Eighty percent of the "profits" (i.e., positive outcome) comes from just 20 percent of the work.
To have a great idea, you need to have 99 bad ideas.
I've been thinking about successes and failures. I like to think I'm pretty open about championing my own successes and moving on quickly from failures. Most of my "fails" aren't shrouded in shame, though, and I wanted to share some of them alongside some notes on why they were productive failures.
Women in Wikipedia. I had a vision to run a regular meet-up called Women in Wikipedia that would be a gathering of women in the New York area who would hang out and teach each other how to edit Wikipedia. The idea grew out of the statistic that the overwhelming majority of editors and writers of Wikipedia are men. I wanted to change that by encouraging a collaborative environment that brought together non-technical types who have a lot of knowledge to share about particular subject matters with technical people who could assist with the horrific pseudo-coding that's required to properly edit a Wikipedia article.
Although a lot of people expressed interest, getting them all together and organizing a fruitful event just didn't happen. The day of the first meet-up, I ended up just having a Skype call with one friend who humored by letting me talk her through setting up a Wikipedia profile page. For a one-on-one meet-up, I didn't have the material to move at a faster pace, as I had planned for a larger group that I knew would get caught up in discussion and asking questions--which is what I wanted.
I might return to this idea some day, but for now, it's in my failure drawer. To have one great idea, you have to have 99 bad ideas, and this was a poorly thought-out bad idea. In the future, I may try it again but as a different idea: different scope, different tone, different logistics. Now I just have to think of 96 other ways to change it up.
Fellowship to Germany. In September, I was invited to apply to a fellowship to Germany. I would be categorized as a journalist for the purpose of the fellowship. Ideally, they wanted someone with a master's degree, which I don't have, but the committee seemed to think I had enough work experience to make up for the lack of an MA.
I applied. I had to ask two of my bosses for letters of recommendation, which meant telling them, "I love working here, but I want to leave for a year and live and work in Germany," which to most people sounds like an admission of a lack of commitment to the company.
The interview process would evaluate whether any of the candidates had any German language skills. So I taught myself some German. It wasn't much, but the majority of candidates come in with zero German. I thought I could give myself a bump by knowing at least a few sentences of small talk.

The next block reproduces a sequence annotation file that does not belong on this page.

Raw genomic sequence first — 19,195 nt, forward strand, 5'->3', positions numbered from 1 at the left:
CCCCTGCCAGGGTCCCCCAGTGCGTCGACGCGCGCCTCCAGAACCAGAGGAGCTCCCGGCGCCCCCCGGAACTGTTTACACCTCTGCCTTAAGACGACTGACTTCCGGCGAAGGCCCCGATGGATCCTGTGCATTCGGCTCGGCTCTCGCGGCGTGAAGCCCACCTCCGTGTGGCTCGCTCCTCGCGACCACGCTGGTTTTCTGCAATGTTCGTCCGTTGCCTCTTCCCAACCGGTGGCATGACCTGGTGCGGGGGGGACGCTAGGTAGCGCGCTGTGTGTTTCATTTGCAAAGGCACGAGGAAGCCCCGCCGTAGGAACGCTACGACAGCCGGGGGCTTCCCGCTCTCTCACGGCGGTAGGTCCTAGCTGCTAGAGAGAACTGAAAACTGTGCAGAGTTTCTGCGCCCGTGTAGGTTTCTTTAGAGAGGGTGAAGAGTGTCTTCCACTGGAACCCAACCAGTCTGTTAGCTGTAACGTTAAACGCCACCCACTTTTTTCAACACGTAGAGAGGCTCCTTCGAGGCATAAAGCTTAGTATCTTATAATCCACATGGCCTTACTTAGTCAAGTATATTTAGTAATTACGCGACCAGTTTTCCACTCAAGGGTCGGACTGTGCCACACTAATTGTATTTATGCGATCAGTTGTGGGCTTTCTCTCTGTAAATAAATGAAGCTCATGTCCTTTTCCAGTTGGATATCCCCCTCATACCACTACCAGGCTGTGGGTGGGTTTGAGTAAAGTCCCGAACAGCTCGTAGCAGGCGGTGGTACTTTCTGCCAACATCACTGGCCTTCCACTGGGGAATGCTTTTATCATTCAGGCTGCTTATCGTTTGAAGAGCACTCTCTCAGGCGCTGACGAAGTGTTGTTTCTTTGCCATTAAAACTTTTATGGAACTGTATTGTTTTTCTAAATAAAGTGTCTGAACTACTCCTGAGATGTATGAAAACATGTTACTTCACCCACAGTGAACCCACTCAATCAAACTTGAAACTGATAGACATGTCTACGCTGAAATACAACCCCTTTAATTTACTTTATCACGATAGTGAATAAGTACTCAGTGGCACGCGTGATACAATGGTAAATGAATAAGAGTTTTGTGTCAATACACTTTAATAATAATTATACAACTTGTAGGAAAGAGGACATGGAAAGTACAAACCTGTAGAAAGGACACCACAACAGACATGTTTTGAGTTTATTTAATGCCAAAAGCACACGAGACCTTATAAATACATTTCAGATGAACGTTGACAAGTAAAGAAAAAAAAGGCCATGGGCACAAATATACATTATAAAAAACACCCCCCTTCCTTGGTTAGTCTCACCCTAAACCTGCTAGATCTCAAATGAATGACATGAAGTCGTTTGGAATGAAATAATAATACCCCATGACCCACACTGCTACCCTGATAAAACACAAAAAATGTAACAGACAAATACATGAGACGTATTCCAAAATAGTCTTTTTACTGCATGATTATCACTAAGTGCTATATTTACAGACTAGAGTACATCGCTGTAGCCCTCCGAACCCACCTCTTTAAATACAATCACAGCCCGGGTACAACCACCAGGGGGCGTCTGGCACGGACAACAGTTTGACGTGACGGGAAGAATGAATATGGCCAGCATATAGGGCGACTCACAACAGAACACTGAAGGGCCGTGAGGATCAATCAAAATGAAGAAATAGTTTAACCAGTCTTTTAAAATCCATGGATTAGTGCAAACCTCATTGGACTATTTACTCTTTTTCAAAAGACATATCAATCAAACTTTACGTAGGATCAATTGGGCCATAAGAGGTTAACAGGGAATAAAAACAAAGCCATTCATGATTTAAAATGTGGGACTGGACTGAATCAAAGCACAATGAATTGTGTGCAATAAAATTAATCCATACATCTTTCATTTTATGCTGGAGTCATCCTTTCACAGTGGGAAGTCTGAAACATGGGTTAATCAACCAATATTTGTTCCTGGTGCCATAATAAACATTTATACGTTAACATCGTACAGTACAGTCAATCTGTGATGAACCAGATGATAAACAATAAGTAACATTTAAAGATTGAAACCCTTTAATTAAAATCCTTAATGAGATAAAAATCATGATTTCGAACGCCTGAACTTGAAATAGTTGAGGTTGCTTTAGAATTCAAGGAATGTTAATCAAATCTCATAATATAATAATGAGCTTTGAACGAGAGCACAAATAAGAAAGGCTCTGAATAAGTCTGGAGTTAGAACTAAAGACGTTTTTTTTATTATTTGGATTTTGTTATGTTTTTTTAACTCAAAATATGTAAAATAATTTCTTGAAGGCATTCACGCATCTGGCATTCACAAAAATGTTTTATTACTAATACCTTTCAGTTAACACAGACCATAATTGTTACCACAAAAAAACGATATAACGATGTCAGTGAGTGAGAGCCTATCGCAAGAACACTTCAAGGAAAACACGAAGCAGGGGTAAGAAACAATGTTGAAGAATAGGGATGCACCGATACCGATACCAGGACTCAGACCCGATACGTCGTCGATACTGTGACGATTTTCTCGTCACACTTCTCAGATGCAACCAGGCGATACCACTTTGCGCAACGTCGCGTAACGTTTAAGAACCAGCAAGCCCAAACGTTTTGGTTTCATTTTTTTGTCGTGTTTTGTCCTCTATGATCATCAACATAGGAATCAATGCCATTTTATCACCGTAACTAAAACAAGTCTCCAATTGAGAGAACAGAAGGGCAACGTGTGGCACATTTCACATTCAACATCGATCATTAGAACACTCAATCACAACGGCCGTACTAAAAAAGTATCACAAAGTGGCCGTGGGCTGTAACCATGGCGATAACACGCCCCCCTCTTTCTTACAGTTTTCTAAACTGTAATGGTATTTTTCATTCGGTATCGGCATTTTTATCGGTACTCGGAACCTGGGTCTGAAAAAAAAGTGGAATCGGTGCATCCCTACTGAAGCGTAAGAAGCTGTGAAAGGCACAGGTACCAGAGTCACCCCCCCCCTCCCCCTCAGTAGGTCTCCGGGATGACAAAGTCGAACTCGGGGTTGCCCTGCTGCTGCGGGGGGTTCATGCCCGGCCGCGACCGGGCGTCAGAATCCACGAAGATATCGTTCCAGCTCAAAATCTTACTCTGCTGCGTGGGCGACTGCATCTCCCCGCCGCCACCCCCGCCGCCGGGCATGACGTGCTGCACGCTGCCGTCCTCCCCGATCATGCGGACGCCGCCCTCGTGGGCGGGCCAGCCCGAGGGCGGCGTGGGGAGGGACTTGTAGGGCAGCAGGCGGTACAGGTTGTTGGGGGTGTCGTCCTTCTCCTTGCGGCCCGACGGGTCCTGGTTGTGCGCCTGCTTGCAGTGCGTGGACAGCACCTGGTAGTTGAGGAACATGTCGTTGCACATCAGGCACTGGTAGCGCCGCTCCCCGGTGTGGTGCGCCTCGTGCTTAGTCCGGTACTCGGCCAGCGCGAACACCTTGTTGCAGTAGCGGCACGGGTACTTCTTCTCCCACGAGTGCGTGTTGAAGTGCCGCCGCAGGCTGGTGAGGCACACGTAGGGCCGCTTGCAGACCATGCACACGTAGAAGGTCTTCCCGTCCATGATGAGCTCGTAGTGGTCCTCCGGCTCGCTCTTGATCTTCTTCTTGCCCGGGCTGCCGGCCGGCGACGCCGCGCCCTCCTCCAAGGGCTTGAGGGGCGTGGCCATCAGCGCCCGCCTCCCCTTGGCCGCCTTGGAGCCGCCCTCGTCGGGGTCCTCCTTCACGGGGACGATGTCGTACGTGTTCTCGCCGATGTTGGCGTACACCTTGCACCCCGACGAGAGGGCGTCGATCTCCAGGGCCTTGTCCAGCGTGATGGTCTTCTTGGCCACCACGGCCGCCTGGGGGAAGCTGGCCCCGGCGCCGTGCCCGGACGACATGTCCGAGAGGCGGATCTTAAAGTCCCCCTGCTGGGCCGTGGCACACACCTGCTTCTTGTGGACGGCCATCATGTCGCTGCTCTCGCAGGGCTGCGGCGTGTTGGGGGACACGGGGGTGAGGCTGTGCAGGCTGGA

Weeks of thought and focus went into my personal statement and application. And then one day in December, I got an email thanking me for my application and letting me know I was not selected for an interview.
Eighty percent of the profits come from 20 percent of the work. My application to the fellowship turned out to be part of that 80 percent of the work that yielded little to no profit. However, the act of applying forced me to reevaluate what it is I really want to do with my career, both in the short term and long term, as that was the emphasis of my personal statement. Plus, when I went to Berlin, I could order beer and coffee by myself.
The MA. Speaking of not having an MA... Fresh out of undergrad, I applied to four graduate programs and got into none of them. A few years later, I applied to San Francisco State University and was accepted. I went part time at night so I could keep my full-time job (which paid for 100 percent of the schooling). I got through all the coursework toward a master's degree in composition, focusing on matters of how technology influences people's ability to write, and only had to take the two required classes that are basically just weekly meetings for students as they research and write a thesis. The year I was to complete the program, I got the opportunity to move abroad. And I took it. In other words, I walked away from the nearly completed degree.
The motto "fail fast" means it's best to recognize a failure when you have one and not dwell on the time, money, energy, or other investments you've put into it to date. Acknowledge the sunk cost, and move on. Sure, there are times when you should stick it out, but in reality, those times happen to be extremely rare.
I wouldn't consider my leaving San Francisco State University a "failure" exactly, but to do it, I did need to simply walk away, despite all the investment I had put into it. Something better came up that was worth seizing. I do have the ability to reapply to the university and pick up where I left off, but it's very unlikely to happen any time soon.
I'm not hung up on any of these failures. They weren't fun, but I put them behind me quickly to focus my time and energy on more important things that were succeeding or ripe to succeed with a little coaxing. In fact, I'll have a very big success to share soon!